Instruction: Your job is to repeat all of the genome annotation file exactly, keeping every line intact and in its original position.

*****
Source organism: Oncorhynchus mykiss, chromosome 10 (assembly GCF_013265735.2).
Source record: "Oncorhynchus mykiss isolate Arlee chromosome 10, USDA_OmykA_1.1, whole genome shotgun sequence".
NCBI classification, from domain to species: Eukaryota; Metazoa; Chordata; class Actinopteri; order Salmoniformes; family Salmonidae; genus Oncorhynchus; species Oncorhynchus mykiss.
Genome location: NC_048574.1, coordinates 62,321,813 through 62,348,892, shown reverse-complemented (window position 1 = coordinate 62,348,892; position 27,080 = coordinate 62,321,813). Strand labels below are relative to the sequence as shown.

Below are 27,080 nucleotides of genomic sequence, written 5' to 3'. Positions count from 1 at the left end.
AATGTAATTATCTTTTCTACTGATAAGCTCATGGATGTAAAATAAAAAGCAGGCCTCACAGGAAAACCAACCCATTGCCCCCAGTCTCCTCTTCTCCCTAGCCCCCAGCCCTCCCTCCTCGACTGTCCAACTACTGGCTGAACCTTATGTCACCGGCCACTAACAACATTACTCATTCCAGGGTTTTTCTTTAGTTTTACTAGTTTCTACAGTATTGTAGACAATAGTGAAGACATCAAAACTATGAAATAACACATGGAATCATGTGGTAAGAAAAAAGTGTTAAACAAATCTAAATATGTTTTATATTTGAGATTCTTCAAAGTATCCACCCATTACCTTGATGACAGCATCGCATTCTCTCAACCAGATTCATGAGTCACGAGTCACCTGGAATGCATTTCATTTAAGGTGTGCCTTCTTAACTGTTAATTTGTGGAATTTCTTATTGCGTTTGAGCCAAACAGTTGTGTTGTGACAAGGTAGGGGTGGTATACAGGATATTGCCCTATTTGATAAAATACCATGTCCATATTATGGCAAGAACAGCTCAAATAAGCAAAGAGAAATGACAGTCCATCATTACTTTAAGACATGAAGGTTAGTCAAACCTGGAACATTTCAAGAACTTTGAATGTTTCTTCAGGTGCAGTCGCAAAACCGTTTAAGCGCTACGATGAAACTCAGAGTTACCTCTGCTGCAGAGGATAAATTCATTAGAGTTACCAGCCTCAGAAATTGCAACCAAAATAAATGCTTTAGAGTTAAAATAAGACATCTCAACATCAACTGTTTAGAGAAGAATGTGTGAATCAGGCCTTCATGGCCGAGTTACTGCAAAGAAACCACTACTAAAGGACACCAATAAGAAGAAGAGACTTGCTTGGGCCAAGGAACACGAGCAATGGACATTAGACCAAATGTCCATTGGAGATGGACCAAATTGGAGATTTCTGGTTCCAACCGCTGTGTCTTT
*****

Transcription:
Source organism: Oncorhynchus mykiss, chromosome 10 (assembly GCF_013265735.2).
Source record: "Oncorhynchus mykiss isolate Arlee chromosome 10, USDA_OmykA_1.1, whole genome shotgun sequence".
NCBI classification, from domain to species: Eukaryota; Metazoa; Chordata; class Actinopteri; order Salmoniformes; family Salmonidae; genus Oncorhynchus; species Oncorhynchus mykiss.
Genome location: NC_048574.1, coordinates 62,321,813 through 62,348,892, shown reverse-complemented (window position 1 = coordinate 62,348,892; position 27,080 = coordinate 62,321,813). Strand labels below are relative to the sequence as shown.

Below are 27,080 nucleotides of genomic sequence, written 5' to 3'. Positions count from 1 at the left end.
AATGTAATTATCTTTTCTACTGATAAGCTCATGGATGTAAAATAAAAAGCAGGCCTCACAGGAAAACCAACCCATTGCCCCCAGTCTCCTCTTCTCCCTAGCCCCCAGCCCTCCCTCCTCGACTGTCCAACTACTGGCTGAACCTTATGTCACCGGCCACTAACAACATTACTCATTCCAGGGTTTTTCTTTAGTTTTACTAGTTTCTACAGTATTGTAGACAATAGTGAAGACATCAAAACTATGAAATAACACATGGAATCATGTGGTAAGAAAAAAGTGTTAAACAAATCTAAATATGTTTTATATTTGAGATTCTTCAAAGTATCCACCCATTACCTTGATGACAGCATCGCATTCTCTCAACCAGATTCATGAGTCACGAGTCACCTGGAATGCATTTCATTTAAGGTGTGCCTTCTTAACTGTTAATTTGTGGAATTTCTTATTGCGTTTGAGCCAAACAGTTGTGTTGTGACAAGGTAGGGGTGGTATACAGGATATTGCCCTATTTGATAAAATACCATGTCCATATTATGGCAAGAACAGCTCAAATAAGCAAAGAGAAATGACAGTCCATCATTACTTTAAGACATGAAGGTTAGTCAAACCTGGAACATTTCAAGAACTTTGAATGTTTCTTCAGGTGCAGTCGCAAAACCGTTTAAGCGCTACGATGAAACTCAGAGTTACCTCTGCTGCAGAGGATAAATTCATTAGAGTTACCAGCCTCAGAAATTGCAACCAAAATAAATGCTTTAGAGTTAAAATAAGACATCTCAACATCAACTGTTTAGAGAAGAATGTGTGAATCAGGCCTTCATGGCCGAGTTACTGCAAAGAAACCACTACTAAAGGACACCAATAAGAAGAAGAGACTTGCTTGGGCCAAGGAACACGAGCAATGGACATTAGACCAAATGTCCATTGGAGATGGACCAAATTGGAGATTTCTGGTTCCAACCGCTGTGTCTTT